June, the company behind the eponymous countertop connected cooking oven, today announced the release of its second generation June Oven, which is available and shipping immediately for $499.

This is a pretty drastic drop in price for June, which debuted its first generation oven back in 2016 for a whopping $1,500. While expensive, the June was among the first wave of connected cooking devices that could use its HD camera to automatically identify food placed in it, as well as a host of presets to basically do all the cooking for you.

In a phone call with June CEO, Matt Van Horn, he likened the first generation June oven to the first generation Tesla roadster. That expensive electric car only sat two people, but helped pave the way for improved versions in later years. In much the same way, the first June helped clear a path for the much less expensive new one.

The new June features the same cooking area size and carbon fiber heating elements as the first gen oven, but now includes faster cooking and a streamlined touchscreen interface. June touts its oven as a seven-in-one appliance that can bake, toast, roast, slow cook, keep warm, reheat, broil and dehydrate.

One of the more versatile aspects of the June is its ability to add new functionality such as air frying and dehydrating via over the air updates (just like a Tesla!). It can also add new presets for specific foods like steamed corn, or add improve and expand upon existing presets. The June has 64 preset options just for bacon (crispy, chewy, thick-cut, etc.). Because both the first and second gen Junes are on the same software platform, when a new cook program is released, both ovens will get it (Van Horn says the company is working on a rice cooker function right now).

For those who are a little more hands-on with their meals, the new June can act like a regular oven, so you can manually set the temperature and the cook times however you like. The June is also Alexa-enabled for those who want to control their cooking appliance with their voice.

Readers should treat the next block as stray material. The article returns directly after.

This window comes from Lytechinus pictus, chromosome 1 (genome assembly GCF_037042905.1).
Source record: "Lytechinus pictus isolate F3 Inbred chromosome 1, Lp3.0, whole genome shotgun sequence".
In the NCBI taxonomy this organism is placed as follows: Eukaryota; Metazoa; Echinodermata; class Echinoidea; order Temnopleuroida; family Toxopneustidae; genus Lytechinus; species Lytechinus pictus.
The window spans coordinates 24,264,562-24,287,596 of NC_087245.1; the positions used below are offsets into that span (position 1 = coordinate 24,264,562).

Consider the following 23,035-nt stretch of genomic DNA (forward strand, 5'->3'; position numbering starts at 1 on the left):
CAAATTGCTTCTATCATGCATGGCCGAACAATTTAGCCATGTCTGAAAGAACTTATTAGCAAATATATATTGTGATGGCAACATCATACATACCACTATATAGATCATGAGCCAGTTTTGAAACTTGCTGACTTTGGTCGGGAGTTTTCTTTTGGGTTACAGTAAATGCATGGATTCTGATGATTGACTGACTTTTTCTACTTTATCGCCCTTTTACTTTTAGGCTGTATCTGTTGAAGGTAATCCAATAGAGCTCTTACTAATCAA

In addition to a new interface, the June also comes with an improved sealed cavity to keep more heat in the oven, this allows the new June to cook faster than its predecessor. Van Horn told us that cooking a salmon with the first gen June took 12 minutes to cook, in the second gen June, it takes just nine minutes — and there is no pre-heating required.

That’s right, no pre-heating. “People don’t like to pre-heat,” said Van Horn, “One hundred percent of our one-tap cook programs have no preheat.”

Van Horn actually demonstrated this for us during our video call by cooking a steak in real time. He just placed it on the rack and it went through its baking and broiling cycles and before we finished our call he had a completely cooked steak.

Internally, here at Spoon HQ we had been wondering what was up with June in recent months. We had noticed earlier in the year that the company was no longer taking orders for the first-gen and we feared the worst. While the first-gen was a powerful device, $1,500 for a second oven that takes up countertop space was cost-prohibitive for most people.

So now we know the company was working on this second-gen device. But the introduction of this new June comes at a very different time in the connected kitchen space. June is no longer the only countertop heating appliance to make cooking your meals easier.

Since the first June, rivals have come to market such as the Tovala, and the Suvie, with its four-zone cooking, is on the way. The June may have an edge over these devices, however, as it is more versatile, being able to cook anything easily, not just food from an accompanying subscription. And while the June’s carbon fiber heating elements are neat, they’re still fairly conventional as far as heating technology goes, while a raft of new ovens from Miele, Markov and Brava boast entirely new forms of heat application and are making their way to market.

June will have the jump on the competition as it is shipping today. You can order it directly from June’s web site. The actual retail price for the base model, which includes food thermometer, solid core aluminum cooking pan, roasting rack, wire shelf, crumb tray and companion app, will be $599, but is $499 for a limited time at launch. The Gourmet package, which includes everything in the base package plus an extended 2-year warranty, 3-year recipe subscription and set of 3 air baskets will be $799, or $699 for a limited time at launch.

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